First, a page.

Center for Civic Education
Please visit the Center for Civic Education's newly designed web site for excellent Constitution Day lessons categorized by grade level.
The U.S. Constitution: Teachable Clips is a virtual U.S. Constitution. It features video clips taken from C-SPAN's Video Library with prominent political figures discussing various parts of the Constitution.
How to search the C-SPAN Video Library
A short YouTube video produced by "Howcast" to help you search the C-SPAN Video Library www.c-span.org/videolibrary.
American Institute for History Education
The American Institute for History Education (AIHE) was established to provide engaging historical content and activities for social studies and history teachers to use in their classrooms. AIHE has developed products to dramatically increase students' academic achievements by boosting their comprehension of historical events, personalities and issues. Teaching American History Beyond the Textbook™ with CICERO, and other AIHE tools, improves critical thinking, reading and understanding skills. AIHE specializes in teaching history, professional development for teachers, curriculum design and teaching history products, school grant writing and more.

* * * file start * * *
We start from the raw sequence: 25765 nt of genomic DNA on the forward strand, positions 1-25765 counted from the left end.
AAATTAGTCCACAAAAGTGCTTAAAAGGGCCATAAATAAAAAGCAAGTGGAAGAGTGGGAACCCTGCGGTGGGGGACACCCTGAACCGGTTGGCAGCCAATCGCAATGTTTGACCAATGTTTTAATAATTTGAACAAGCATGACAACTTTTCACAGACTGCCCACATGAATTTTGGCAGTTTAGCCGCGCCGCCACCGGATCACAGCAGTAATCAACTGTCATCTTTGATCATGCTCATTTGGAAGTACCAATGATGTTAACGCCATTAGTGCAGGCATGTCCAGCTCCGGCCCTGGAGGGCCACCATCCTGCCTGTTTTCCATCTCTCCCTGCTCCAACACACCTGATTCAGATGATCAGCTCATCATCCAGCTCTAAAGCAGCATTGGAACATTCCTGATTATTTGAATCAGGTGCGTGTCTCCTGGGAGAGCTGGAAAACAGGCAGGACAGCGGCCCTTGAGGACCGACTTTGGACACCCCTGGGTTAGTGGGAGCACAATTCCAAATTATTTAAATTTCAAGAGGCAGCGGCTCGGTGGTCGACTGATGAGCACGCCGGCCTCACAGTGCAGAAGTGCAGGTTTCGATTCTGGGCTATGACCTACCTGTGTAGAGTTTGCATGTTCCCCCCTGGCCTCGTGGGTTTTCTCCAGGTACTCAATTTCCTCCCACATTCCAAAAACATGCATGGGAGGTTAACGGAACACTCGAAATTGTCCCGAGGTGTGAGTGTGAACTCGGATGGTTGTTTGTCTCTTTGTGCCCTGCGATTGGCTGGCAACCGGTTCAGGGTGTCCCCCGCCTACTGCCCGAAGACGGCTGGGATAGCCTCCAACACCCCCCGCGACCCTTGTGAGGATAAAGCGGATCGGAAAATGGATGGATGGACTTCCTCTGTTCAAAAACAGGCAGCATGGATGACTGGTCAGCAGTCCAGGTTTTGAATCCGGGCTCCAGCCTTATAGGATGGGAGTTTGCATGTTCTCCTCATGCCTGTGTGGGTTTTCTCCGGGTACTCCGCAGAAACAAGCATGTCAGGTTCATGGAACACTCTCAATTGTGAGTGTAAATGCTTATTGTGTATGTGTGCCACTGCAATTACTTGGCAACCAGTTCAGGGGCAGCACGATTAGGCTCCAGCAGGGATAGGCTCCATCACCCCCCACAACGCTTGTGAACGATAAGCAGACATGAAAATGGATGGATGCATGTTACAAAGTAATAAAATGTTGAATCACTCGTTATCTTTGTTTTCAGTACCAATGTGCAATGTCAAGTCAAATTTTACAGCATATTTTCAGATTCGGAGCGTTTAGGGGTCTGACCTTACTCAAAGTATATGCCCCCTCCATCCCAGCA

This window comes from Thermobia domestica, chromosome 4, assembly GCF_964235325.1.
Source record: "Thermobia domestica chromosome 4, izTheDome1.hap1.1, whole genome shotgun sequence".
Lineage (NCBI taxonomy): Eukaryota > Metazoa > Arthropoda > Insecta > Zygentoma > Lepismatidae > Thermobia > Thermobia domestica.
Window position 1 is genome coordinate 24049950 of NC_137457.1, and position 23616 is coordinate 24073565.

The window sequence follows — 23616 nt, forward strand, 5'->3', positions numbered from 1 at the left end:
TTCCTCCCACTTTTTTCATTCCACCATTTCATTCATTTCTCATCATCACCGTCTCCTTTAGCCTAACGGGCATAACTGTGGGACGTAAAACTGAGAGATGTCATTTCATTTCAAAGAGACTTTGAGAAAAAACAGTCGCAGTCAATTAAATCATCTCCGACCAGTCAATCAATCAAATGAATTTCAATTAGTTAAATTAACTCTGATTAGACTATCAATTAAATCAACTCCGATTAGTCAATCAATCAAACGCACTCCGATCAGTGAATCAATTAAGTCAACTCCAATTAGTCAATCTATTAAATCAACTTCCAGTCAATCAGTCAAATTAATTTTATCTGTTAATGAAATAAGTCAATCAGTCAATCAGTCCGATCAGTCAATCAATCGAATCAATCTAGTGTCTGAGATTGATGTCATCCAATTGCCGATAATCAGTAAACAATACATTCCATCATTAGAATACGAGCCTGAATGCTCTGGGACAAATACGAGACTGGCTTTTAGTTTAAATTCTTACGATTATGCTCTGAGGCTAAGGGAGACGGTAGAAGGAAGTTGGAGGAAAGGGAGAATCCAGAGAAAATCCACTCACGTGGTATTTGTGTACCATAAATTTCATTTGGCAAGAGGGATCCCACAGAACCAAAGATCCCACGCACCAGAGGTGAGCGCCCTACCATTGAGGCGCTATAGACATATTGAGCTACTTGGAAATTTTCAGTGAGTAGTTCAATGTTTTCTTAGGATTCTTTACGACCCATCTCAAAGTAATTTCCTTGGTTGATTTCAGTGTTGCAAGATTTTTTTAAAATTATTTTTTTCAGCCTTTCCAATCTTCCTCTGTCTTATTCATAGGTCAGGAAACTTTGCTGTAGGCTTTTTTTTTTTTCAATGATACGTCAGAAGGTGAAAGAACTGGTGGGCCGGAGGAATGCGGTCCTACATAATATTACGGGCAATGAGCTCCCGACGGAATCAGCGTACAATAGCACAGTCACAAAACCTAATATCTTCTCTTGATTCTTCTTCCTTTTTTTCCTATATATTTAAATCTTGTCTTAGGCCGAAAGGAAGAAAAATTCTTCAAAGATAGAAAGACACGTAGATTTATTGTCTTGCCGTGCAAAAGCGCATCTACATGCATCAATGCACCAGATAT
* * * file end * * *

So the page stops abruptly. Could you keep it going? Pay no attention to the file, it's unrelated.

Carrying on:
AIHE TV has videos for history teachers, students and history buffs.
60-Second Civics is a daily podcast from the Center for Civic Education that provides a quick and convenient way for listeners to learn about our nation's government, the Constitution, and our history. The podcast explores themes related to civics and government, the constitutional issues behind the headlines, and the people and ideas that formed our nation's history and government. The show's content is primarily derived from the Center's education for democracy curricula, including We the People: The Citizen & the Constitution, Project Citizen, Foundations of Democracy, and Elements of Democracy.
Annenberg Classroom offers a wide array of educational resources under a single umbrella. Educators can find curricula, lesson plans, multimedia programs, and other teaching materials all indexed and in conformance with the educational standards of their state. Search by keyword, by subject area, or by state standard to find one of the richest sets of teaching aids available in a single location.